For hikers, backpackers, slackpackers, and trail lovers everywhere, especially in the Granite State: I’ve gone back to add a few updates my 2009 Cohos Trail journal, in case anyone is inspired to follow in my oh-so-inexperienced footsteps. You’ve gotta start somewhere.
That 2009 hike was my 50th-birthday present to myself. The journal, now that I look back on it, is both a record of ten joyous days and a cautionary tale of what not to do on a backpacking trip. (Don’t forget to pack camp shoes, for one thing.)
The updates include notes on what accommodations are still available, trail re-routes, and where to find good fudge along the way. Great fudge, actually. You’re welcome.
I’m a writer, pro-life activist, and slow-but-steady hiker in New Hampshire. (More here about all that.) My advocacy work goes back a long way. My attitude is summed up by something Pope Francis once said: “Do I, a Catholic, watch from the balcony? You can’t watch from the balcony! Get involved! Give it your best.” I hope you’ll follow along as I try to do just that.
My thanks to Fr. Robert McTeigue, S.J., who welcomed me to “The Catholic Current” on The Station Of the Cross Catholic Radio Network. New Hampshire’s assisted suicide bill was the launching point for an hour of good conversation about public policy and the right to life.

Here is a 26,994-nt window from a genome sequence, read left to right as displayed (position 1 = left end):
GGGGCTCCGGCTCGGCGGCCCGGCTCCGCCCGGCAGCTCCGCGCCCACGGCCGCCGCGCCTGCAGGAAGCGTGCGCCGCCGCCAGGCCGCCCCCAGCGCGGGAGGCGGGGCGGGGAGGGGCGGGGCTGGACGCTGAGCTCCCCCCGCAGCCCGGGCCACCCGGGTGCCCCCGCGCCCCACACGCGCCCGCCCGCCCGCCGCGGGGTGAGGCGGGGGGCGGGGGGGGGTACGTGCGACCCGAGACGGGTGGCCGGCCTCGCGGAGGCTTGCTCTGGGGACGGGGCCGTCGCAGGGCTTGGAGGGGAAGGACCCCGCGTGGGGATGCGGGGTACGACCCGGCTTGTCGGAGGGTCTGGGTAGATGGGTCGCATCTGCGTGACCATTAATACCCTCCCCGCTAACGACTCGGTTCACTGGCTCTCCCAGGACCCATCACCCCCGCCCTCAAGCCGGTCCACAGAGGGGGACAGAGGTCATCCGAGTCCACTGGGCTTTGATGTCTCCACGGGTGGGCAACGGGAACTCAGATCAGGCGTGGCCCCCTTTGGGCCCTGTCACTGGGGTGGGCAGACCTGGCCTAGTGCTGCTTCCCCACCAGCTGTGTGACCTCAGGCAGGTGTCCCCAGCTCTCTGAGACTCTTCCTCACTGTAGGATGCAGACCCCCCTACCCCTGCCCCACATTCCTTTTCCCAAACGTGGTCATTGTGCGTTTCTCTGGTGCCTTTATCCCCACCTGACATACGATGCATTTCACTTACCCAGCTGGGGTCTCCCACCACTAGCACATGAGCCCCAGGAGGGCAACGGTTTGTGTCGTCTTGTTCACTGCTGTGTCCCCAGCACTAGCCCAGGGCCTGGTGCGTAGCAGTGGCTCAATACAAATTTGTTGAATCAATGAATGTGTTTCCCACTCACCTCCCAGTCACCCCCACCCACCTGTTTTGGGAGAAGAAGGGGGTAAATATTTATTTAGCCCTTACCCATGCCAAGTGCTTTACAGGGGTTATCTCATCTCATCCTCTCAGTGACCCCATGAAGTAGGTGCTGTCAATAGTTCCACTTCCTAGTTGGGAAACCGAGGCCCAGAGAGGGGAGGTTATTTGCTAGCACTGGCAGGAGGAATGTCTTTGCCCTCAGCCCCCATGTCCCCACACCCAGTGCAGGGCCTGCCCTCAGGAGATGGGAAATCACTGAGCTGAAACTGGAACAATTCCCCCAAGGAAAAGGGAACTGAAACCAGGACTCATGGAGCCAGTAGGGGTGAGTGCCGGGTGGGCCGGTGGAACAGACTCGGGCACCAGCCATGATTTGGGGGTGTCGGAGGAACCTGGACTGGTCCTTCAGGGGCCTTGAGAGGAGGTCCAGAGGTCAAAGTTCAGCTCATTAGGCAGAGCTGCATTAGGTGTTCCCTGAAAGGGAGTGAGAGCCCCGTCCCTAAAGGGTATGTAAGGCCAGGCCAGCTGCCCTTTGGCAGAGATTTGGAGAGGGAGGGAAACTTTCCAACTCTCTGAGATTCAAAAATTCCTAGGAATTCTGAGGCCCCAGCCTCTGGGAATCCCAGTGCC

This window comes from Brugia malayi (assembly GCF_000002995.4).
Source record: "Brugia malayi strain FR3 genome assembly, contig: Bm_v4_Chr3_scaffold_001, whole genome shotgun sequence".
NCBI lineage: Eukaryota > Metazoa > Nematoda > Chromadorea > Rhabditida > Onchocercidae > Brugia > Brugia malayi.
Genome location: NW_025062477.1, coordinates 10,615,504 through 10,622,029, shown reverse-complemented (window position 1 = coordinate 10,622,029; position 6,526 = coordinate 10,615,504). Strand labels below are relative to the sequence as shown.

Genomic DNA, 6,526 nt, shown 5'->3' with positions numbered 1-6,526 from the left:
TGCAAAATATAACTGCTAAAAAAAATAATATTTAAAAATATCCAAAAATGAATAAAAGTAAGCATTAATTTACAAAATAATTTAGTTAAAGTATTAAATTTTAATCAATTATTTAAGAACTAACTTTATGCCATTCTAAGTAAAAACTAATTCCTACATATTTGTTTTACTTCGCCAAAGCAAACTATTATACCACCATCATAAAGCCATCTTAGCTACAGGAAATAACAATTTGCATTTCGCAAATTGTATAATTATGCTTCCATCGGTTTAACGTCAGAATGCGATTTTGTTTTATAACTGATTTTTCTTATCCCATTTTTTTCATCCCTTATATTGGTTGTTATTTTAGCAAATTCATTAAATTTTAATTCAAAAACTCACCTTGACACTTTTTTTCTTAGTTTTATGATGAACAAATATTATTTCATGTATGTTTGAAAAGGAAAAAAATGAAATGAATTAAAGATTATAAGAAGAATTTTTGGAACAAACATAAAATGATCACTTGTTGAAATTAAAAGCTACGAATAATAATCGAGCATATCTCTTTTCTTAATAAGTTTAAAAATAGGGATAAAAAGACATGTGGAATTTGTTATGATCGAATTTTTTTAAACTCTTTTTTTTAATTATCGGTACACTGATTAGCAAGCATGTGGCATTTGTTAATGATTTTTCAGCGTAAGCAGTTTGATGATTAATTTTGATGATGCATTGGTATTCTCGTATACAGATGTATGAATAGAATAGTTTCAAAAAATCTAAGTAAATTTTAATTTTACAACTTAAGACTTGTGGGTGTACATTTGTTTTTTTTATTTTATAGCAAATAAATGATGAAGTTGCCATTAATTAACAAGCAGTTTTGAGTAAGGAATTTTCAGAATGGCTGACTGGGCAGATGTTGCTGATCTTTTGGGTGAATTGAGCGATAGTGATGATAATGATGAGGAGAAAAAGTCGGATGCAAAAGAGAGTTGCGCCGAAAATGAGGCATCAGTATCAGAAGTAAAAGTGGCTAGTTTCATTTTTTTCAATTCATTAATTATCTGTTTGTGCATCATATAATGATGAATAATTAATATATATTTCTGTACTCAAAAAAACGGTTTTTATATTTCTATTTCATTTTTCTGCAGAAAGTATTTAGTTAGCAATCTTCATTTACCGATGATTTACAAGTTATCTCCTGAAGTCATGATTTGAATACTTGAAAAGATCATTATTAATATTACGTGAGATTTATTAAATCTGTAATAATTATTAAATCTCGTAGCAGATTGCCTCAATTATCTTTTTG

Nothing scripted there: no prepared answers, since I didn’t know what the questions would be. His query about advice I might have to offer set me off on something that may have sounded a bit rehearsed, but wasn’t. Mass and Adoration. That’s my advice, and I didn’t just say that because it was Ash Wednesday. I talked about my reasons for that answer in the last part of the podcast.
All Souls’ Day: the one I don’t have to go to Church for, as opposed to All Saints’ Day. I’ve never quite shaken that childhood view. I take more note of the day than I did as a child; that comes with time and age and enduring the deaths of friends and loved ones.
I find myself saying brief silent prayers when I pass a cemetery. There’s no superstition or fear involved. It’s commending souls to God – I once thought that an odd phrase, but no longer. I even do it when the burial ground reveals no names.
I’ll be guest-hosting The Karen Testerman Show on WSMN 1590 Nashua at noon on October 31. My guests will be a couple of my favorite advocates for children, focusing on education choice: Kate Baker of the Children’s Scholarship Fund – New Hampshire, and Michelle Levell of SchoolChoice NH. Tune on online at wsmn1590.com.
I suspect Dorothy Day would have winced at the word “legendary” in the subtitle assigned to her memoir: the autobiography of the legendary Catholic social activist. Humility informs every page of The Long Loneliness. So does clear and inviting prose, a testament to Day’s experience as a journalist. She was a 20th-century treasure.
Up until now, Dorothy Day has been to me the subject of magazine articles and other people’s blog posts, some quite critical (not that criticism was likely to deter her). Picking up Day’s 1952 memoir was a revelation to me.
It’s time to dig out my blaze orange gear. My favorite hiking season is at hand. I have no complaints about the season just ended, though. It was a beautiful summer in New Hampshire and beyond, including out west for what I expect was a once-in-a-lifetime trip.